I didn't watch the conventions -- 09/03/04

I didn't watch the conventions.

Not the Democrats. Not the Republicans.

That is so strange for somebody who was a total political junky as a kid.

As I no doubt have mentioned somewhere in the megabytes of babbling that I have committed on the Internet, politics and I came together for the 1952 political season. That was the first really televised election, the first one with real gavel-to-gavel coverage for a truly nationwide audience and it coincided with my family having television and me being old enough (nine) to grasp what was going on. I followed the run-up to the conventions -- both Democrat and Republican -- and I watched both conventions every night, staying up until each night's adjournment. I kept tabs on the roll call votes, adding up the number of votes for each candidate. I was especially involved in the Republican convention, having decided that I liked Ike and cheering him on in his contest with Senator Taft for the nomination. On election night I stayed up, once again with a list of states and their electoral votes, adding up the vote, staying glued to the television until it was clear that Eisenhower had won.

I repeated that fascination in 1956, although there was less suspense over the outcome, I was still glued to the screen, watching both conventions and staying up on election night. Again in 1960 -- as I recall it, not a lot of doubt that Nixon would get the Republican nod, but great drama with the Democrats -- and then election night, the drama and suspense of an extremely close race.

In 1964 -- great turmoil -- I was in college and as part of a political science course requirement (but I probably would have done it anyway) took part in a Saturday mock Republican convention on campus (there being no doubt that year that LBJ would be the Democrat's candidate) and had a marvelous time -- in fact, I spent the next three or four days unable to speak above a whispered croak from having strained my voice so much. I was 21 years old (that was the voting age most places back then) and eligible to cast my vote for the very first time. I voted and went off to my discount department store job, so eager for it to get to nine o'clock so I could go home and sit in front of the television and watch my vote get counted. I finished work, got into my car, turned on the radio, and discovered that the network news people had already called the election. *sigh* So much for election night drama.

Then came 1968 and the Democrats in Chicago -- watching the turmoil and the riots and the fighting -- and at the Republican convention watching the unbelievable return of Nixon from the political dustbin. 1972 brought more tumult over Vietnam and what looked to be four more years of Nixon but was merely the start of two years of political drama and upheaval that gets filed under "Watergate."

After that... changes in election laws, more and more primary elections, until we reached the point where there was no longer any real decisions being made at the conventions, the candidates having secured the nomination ever earlier in the year by winning the primaries. The conventions have become almost pointless infomercials, the drama is gone. Along with that, the major networks cut back coverage, no more gavel-to-gavel coverage, that is a thing of the past (except, I believe, for C-SPAN) -- in fact, the cable news channels now provide much more coverage than the broadcast networks. Given the declining quality of the network coverage over the years, I suppose that is a small loss. They long ago ceased showing what was happening at the convention in favor of showing their star talkers sitting and chatting endlessly about what they were not showing. As with their horrible Olympics coverage, they will not just shut-up and show events.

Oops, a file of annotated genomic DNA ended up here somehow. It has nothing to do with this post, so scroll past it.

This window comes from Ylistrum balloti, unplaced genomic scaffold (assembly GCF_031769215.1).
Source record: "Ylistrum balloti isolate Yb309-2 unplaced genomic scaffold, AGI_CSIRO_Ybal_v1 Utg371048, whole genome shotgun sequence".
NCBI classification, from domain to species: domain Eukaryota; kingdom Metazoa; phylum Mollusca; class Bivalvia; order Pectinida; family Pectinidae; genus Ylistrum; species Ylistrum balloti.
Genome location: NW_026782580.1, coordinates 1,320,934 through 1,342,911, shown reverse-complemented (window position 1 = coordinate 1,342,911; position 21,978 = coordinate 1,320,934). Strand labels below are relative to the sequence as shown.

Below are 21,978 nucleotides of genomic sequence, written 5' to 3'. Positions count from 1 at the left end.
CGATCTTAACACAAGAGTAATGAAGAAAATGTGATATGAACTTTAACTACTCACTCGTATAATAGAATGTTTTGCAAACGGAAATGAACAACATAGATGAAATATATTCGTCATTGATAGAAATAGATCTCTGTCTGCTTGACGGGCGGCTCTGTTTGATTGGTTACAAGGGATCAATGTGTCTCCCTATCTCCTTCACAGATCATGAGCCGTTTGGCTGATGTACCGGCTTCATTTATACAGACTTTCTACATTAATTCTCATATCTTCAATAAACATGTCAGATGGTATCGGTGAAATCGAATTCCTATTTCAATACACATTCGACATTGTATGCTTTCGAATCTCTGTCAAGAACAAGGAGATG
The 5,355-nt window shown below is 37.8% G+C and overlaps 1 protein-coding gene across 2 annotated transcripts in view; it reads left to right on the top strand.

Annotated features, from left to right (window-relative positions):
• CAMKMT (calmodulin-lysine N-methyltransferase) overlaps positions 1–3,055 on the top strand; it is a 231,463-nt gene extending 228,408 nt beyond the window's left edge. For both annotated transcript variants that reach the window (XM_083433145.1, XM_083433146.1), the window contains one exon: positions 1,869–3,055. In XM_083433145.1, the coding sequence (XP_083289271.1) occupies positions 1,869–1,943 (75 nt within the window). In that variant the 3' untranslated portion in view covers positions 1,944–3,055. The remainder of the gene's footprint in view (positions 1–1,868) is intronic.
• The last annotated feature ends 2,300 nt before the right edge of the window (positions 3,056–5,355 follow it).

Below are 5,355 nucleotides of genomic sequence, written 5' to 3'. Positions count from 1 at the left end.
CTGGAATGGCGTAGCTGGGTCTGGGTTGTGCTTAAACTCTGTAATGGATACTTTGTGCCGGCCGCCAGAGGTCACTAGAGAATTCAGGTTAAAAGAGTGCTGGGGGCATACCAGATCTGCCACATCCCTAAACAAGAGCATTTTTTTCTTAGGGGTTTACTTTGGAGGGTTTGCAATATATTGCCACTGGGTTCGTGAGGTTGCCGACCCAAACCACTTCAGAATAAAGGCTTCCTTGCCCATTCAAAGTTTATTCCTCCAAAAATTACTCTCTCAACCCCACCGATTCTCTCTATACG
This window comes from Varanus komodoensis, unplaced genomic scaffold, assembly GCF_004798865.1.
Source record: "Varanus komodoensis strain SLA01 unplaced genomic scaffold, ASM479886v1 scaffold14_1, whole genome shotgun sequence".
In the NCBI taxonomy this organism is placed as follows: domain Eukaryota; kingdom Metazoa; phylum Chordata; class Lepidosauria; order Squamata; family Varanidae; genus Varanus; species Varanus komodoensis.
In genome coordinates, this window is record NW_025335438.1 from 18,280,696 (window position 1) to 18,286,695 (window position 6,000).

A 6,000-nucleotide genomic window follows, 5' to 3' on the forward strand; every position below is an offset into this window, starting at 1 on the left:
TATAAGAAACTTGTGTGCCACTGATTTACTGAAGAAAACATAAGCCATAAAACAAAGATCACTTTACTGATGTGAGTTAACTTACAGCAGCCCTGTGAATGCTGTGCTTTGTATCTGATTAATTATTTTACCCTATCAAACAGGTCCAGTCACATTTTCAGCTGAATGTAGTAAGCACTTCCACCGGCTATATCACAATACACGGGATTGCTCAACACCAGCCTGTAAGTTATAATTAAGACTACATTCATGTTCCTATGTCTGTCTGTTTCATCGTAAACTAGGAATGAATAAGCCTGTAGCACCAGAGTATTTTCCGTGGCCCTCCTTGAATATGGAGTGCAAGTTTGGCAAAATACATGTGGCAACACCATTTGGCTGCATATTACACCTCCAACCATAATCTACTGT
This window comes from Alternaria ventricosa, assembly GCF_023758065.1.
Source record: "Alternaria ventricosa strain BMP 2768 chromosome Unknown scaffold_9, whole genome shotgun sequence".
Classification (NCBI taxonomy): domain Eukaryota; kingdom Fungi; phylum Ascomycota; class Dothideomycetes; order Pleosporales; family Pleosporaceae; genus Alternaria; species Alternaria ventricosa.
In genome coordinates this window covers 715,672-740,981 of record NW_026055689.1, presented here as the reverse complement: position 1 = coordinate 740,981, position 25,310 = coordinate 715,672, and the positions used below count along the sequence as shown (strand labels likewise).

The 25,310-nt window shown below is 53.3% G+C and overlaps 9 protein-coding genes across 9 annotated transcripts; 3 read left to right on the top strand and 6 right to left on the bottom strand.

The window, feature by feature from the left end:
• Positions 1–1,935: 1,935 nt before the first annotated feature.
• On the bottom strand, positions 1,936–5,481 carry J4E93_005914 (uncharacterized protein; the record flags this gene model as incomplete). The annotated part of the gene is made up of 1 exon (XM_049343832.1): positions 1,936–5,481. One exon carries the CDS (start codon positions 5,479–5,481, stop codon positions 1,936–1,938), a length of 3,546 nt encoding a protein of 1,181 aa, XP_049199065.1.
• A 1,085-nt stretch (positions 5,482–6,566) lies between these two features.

So I never did turn on a television for either convention this year. Well, I did turn on one of the cable news channels one night during the Democrat's convention, but they just had their people sitting in a studio talking about nothing of any substance. Click.

This being the twenty-first century, I have followed the conventions on the Internet, reading various news sites as well as various bloggers and have read transcripts of most of the major addresses. (And I did watch a replay of Giuliani's speech on CNN's Web site.)

I guess I remain a political junky, but the age of the importance of televised political conventions began and departed within my lifetime. It feels a bit strange to contemplate that. I saw it begin, watched it develop over the years, and then saw it fade away. Actually, I suppose along with that, I've watched the importance of broadcast network television news increase and increase and then slowly begin its decline as well.

The conventions are over (at last!) and now we can settle down to try to endure the next two months of political fighting between these two pairs of dreadful candidates. (This year there isn't much local impact of the campaigns because both parties are ignoring the states that they consider to be sure wins for one or the other and Rhode Island being filled with automatic Democrat voters, neither party will spend a single dime on the race here.) There isn't one of them who I would pick out of any list of political figures as being an obvious good choice. Yes, of course, I do have my opinion as to which pair is even more dreadful than the other, but either way, I'll be glad when the election is over.

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